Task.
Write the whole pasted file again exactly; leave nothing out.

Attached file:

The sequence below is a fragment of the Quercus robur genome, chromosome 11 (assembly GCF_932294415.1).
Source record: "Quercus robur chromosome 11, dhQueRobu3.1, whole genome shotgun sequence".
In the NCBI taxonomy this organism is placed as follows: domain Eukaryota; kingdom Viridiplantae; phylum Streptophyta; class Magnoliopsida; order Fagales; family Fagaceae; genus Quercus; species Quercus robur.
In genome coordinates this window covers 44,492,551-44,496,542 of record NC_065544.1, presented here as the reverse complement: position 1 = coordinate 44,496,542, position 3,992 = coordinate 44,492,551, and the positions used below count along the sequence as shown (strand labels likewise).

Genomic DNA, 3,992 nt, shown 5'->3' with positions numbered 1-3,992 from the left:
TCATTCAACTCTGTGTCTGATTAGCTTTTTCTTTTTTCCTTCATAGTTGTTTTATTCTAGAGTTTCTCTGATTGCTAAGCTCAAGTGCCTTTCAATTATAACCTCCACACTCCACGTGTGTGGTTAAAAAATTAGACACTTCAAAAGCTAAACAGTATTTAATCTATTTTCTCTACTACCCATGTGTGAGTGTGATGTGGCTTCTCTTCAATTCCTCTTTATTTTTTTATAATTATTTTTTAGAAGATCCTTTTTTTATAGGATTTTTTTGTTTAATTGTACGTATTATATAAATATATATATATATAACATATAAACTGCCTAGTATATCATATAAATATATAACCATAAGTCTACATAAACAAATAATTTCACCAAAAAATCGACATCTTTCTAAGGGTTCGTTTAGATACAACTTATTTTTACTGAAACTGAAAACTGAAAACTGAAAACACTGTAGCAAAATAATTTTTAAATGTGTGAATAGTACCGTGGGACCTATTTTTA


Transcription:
The sequence below is a fragment of the Quercus robur genome, chromosome 11 (assembly GCF_932294415.1).
Source record: "Quercus robur chromosome 11, dhQueRobu3.1, whole genome shotgun sequence".
In the NCBI taxonomy this organism is placed as follows: domain Eukaryota; kingdom Viridiplantae; phylum Streptophyta; class Magnoliopsida; order Fagales; family Fagaceae; genus Quercus; species Quercus robur.
In genome coordinates this window covers 44,492,551-44,496,542 of record NC_065544.1, presented here as the reverse complement: position 1 = coordinate 44,496,542, position 3,992 = coordinate 44,492,551, and the positions used below count along the sequence as shown (strand labels likewise).

Genomic DNA, 3,992 nt, shown 5'->3' with positions numbered 1-3,992 from the left:
TCATTCAACTCTGTGTCTGATTAGCTTTTTCTTTTTTCCTTCATAGTTGTTTTATTCTAGAGTTTCTCTGATTGCTAAGCTCAAGTGCCTTTCAATTATAACCTCCACACTCCACGTGTGTGGTTAAAAAATTAGACACTTCAAAAGCTAAACAGTATTTAATCTATTTTCTCTACTACCCATGTGTGAGTGTGATGTGGCTTCTCTTCAATTCCTCTTTATTTTTTTATAATTATTTTTTAGAAGATCCTTTTTTTATAGGATTTTTTTGTTTAATTGTACGTATTATATAAATATATATATATATAACATATAAACTGCCTAGTATATCATATAAATATATAACCATAAGTCTACATAAACAAATAATTTCACCAAAAAATCGACATCTTTCTAAGGGTTCGTTTAGATACAACTTATTTTTACTGAAACTGAAAACTGAAAACTGAAAACACTGTAGCAAAATAATTTTTAAATGTGTGAATAGTACCGTGGGACCTATTTTTA